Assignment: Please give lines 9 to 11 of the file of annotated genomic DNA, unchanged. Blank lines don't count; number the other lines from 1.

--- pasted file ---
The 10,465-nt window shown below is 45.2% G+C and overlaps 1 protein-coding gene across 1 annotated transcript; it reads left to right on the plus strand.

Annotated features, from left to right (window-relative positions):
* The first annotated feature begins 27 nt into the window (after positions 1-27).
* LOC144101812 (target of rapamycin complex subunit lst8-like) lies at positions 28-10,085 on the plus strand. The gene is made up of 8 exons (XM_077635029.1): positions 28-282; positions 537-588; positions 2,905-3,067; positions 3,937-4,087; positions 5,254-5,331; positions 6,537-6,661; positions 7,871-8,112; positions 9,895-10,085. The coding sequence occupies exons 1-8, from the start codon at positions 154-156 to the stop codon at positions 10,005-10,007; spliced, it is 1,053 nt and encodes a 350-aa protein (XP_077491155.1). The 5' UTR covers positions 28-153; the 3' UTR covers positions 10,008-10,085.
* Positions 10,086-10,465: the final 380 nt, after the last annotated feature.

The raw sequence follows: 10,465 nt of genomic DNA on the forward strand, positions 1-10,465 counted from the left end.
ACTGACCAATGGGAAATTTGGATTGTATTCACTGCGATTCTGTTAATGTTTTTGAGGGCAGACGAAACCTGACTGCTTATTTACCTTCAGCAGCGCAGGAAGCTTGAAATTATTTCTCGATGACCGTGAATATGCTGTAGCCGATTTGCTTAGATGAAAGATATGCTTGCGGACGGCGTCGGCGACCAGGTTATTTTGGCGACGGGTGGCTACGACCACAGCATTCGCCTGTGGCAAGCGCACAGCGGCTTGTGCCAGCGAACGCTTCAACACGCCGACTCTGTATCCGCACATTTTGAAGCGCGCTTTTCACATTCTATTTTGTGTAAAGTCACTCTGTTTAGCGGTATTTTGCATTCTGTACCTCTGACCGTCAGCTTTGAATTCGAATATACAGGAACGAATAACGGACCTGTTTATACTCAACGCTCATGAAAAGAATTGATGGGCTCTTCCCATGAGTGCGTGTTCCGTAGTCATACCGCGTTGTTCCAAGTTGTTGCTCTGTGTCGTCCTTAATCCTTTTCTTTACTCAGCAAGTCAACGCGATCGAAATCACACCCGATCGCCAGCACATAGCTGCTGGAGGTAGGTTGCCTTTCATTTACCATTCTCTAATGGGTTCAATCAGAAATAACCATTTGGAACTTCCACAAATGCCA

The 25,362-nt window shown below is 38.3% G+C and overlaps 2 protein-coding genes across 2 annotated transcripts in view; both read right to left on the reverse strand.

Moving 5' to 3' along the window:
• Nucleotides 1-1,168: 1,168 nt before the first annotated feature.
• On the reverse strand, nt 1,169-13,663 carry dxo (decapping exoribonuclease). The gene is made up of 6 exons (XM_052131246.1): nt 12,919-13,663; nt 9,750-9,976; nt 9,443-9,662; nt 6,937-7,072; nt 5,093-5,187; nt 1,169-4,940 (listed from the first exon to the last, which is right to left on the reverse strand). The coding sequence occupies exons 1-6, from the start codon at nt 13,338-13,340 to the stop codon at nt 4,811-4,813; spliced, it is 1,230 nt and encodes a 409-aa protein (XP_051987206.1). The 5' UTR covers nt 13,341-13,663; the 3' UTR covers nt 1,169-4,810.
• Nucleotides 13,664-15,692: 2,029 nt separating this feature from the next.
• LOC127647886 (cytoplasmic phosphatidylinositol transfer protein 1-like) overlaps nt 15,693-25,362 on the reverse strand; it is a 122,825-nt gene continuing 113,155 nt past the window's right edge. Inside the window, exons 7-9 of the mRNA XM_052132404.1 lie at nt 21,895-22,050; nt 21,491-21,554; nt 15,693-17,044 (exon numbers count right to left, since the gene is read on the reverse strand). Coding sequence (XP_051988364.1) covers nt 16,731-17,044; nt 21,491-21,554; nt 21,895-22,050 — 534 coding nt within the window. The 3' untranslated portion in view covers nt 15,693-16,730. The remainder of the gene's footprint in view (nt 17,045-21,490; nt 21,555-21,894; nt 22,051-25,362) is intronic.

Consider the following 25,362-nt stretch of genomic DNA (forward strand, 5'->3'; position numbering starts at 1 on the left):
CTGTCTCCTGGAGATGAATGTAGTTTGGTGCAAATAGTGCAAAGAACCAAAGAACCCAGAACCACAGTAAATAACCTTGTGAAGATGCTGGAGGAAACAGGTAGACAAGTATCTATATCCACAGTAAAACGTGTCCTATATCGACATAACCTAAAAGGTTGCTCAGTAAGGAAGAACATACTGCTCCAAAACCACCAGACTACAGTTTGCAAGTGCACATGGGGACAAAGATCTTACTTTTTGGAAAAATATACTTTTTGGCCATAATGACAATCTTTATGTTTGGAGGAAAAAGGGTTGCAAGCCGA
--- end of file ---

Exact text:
Moving 5' to 3' along the window:
• Nucleotides 1-1,168: 1,168 nt before the first annotated feature.
• On the reverse strand, nt 1,169-13,663 carry dxo (decapping exoribonuclease). The gene is made up of 6 exons (XM_052131246.1): nt 12,919-13,663; nt 9,750-9,976; nt 9,443-9,662; nt 6,937-7,072; nt 5,093-5,187; nt 1,169-4,940 (listed from the first exon to the last, which is right to left on the reverse strand). The coding sequence occupies exons 1-6, from the start codon at nt 13,338-13,340 to the stop codon at nt 4,811-4,813; spliced, it is 1,230 nt and encodes a 409-aa protein (XP_051987206.1). The 5' UTR covers nt 13,341-13,663; the 3' UTR covers nt 1,169-4,810.